Catherine van der List
BA, Middlebury College
I am a Ph.D. candidate in the Vancouver School of Economics of the University of British Columbia with an expected completion date in Summer 2023. I will be available for interviews at the 2022/2023 job market.
My research interests lie in labor, urban, and public economics with a particular focus on agglomeration economies, imperfect local labor markets, and place-based policies. In my job market paper, I study how establishments trade-off labor-market power and productivity spillovers in choosing a location and how this decision making process impacts the design of place-based policies.
Job Market Paper
To study the distribution of economic activity across space and the effects of place-based policies, I develop a model of the location choice of new establishments incorporating taxes, monopsonistic labor markets, and spillovers. Estimates using administrative data from Germany indicate that establishments generally have a preference for lower taxes, as well a preference for lower worker outside options which enable establishments to pay lower wages. The degree to which various types of productivity spillovers matter in the location decision of establishments varies greatly between industrial sectors. I also quantify the effects of a counterfactual place-based policy and find that commuting zones display highly heterogeneous wage and economic activity responses to the same policy due to differing degrees of labor market power across space.
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The fraction of the US workforce identified as involuntary part-time workers rose to new highs during the US Great Recession and came down only slowly in its aftermath. We assess the determinants of involuntary part-time work using an empirical framework that accounts for business cycle effects and persistent structural features of the labor market. We conduct regression analyses using state-level panel data for the years 2003–16. The results indicate that structural factors, notably shifts in the industry composition of employment, have held the incidence of involuntary part-time work slightly more than 1 percentage point above its prerecession level.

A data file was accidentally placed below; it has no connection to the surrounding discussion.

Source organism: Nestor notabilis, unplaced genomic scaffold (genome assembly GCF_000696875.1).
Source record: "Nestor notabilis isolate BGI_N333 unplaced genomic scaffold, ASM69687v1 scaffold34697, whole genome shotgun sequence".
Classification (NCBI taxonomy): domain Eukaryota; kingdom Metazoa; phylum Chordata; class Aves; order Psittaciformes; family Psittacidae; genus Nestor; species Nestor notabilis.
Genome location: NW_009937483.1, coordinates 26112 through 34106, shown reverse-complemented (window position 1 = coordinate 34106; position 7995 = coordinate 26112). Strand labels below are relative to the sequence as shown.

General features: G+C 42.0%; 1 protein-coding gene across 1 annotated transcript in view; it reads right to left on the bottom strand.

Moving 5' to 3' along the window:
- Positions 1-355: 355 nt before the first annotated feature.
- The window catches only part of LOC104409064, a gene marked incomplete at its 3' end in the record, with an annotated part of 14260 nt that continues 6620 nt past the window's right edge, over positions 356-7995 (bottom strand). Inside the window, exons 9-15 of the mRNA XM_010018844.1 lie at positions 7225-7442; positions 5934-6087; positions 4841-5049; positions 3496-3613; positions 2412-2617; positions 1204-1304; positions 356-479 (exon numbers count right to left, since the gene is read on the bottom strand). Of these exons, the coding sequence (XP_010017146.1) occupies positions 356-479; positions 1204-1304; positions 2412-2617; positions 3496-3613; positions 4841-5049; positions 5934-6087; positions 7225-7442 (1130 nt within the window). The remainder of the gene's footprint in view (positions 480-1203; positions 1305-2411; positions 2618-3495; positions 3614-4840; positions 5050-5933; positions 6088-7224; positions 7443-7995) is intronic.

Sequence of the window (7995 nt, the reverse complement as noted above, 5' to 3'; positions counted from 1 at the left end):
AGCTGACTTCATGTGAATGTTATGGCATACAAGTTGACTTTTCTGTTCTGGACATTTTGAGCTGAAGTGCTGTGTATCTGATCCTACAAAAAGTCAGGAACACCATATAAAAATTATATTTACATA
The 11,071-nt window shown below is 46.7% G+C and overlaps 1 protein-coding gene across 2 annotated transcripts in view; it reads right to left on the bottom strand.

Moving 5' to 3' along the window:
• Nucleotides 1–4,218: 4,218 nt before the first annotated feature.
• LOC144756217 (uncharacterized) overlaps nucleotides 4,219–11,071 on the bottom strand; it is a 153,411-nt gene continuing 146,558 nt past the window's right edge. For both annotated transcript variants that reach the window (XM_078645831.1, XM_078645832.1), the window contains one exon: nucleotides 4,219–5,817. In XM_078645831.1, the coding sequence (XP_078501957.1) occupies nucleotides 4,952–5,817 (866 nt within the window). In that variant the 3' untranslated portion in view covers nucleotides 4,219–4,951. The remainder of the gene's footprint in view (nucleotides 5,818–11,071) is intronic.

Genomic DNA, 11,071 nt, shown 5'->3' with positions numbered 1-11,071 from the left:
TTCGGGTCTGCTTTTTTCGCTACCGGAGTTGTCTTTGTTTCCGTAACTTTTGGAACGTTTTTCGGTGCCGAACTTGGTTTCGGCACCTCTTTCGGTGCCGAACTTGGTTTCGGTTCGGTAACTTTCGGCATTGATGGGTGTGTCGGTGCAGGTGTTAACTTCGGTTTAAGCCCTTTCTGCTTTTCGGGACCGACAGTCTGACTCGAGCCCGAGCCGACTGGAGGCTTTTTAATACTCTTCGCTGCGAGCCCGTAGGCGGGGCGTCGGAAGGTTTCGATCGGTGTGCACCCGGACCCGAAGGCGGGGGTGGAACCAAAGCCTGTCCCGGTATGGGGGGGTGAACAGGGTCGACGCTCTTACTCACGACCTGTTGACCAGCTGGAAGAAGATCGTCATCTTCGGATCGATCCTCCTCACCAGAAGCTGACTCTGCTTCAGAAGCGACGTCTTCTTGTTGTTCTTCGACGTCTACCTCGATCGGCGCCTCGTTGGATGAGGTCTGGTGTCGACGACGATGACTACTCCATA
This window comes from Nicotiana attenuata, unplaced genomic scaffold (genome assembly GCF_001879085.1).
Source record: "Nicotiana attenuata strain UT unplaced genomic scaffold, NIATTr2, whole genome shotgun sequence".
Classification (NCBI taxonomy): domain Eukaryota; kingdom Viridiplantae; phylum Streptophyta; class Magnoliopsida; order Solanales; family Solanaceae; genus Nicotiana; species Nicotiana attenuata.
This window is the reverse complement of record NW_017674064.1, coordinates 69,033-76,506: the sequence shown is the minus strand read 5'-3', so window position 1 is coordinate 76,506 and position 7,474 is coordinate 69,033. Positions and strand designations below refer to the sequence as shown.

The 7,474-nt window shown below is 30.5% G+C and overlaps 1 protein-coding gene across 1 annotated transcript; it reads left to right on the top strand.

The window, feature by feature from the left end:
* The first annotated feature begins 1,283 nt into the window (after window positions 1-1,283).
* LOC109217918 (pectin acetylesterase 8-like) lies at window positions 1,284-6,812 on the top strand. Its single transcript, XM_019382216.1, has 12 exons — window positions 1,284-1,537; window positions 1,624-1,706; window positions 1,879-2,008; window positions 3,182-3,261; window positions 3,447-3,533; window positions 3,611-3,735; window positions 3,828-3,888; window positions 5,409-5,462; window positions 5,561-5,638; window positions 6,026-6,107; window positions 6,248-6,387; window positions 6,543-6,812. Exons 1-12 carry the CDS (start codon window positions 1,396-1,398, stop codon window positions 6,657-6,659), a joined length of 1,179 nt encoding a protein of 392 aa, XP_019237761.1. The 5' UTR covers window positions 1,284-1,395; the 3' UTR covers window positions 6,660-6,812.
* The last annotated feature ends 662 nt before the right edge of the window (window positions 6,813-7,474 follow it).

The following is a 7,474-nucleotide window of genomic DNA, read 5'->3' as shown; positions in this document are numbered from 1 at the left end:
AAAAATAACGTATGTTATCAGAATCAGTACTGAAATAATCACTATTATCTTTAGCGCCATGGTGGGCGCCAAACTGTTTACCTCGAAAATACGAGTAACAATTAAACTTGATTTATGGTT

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Using the 1996, 2001, 2004, and 2008 panels of the Survey of Income and Program Participation, I investigate the influence earner status plays on individual behavior in response to a spouse's job separation. I find that conditional on gender, there are still large remaining differences in behavior based on earner status. Conditional on earner status, there are few remaining gender differences on the intensive margin, but clear differences on the extensive margin. As the equivalence between gender and earner status continues to erode over time, examining earner status will become even more important.
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Work In Progress
Do Firm Subsidies Crowd Out Productive New Entrants? (with Sarah Fritz)
Disentangling Marshall’s Agglomeration Forces: A Production and Labor Networks Approach" (with Sudipta Ghosh)
University of British Columbia:
- President’s Academic Excellence Initiative Ph.D. Award, 2020-2022
- Academic Achievement Award (Faculty of Arts Graduate Award), 2019
- Albert Whiteley Memorial Fellowship, 2017
- Doctoral Fellowship (Four Year Fellowship), 2016-2020
- International Tuition Award, 2016-2022.
- Seniors Honors Thesis Award in International Politics and Economics, 2014
- 2022: Government Finance: Expenditures, teaching assistant (Ph.D. field course and MA course)
- 2018: Government Finance: Expenditures, teaching assistant (MA course)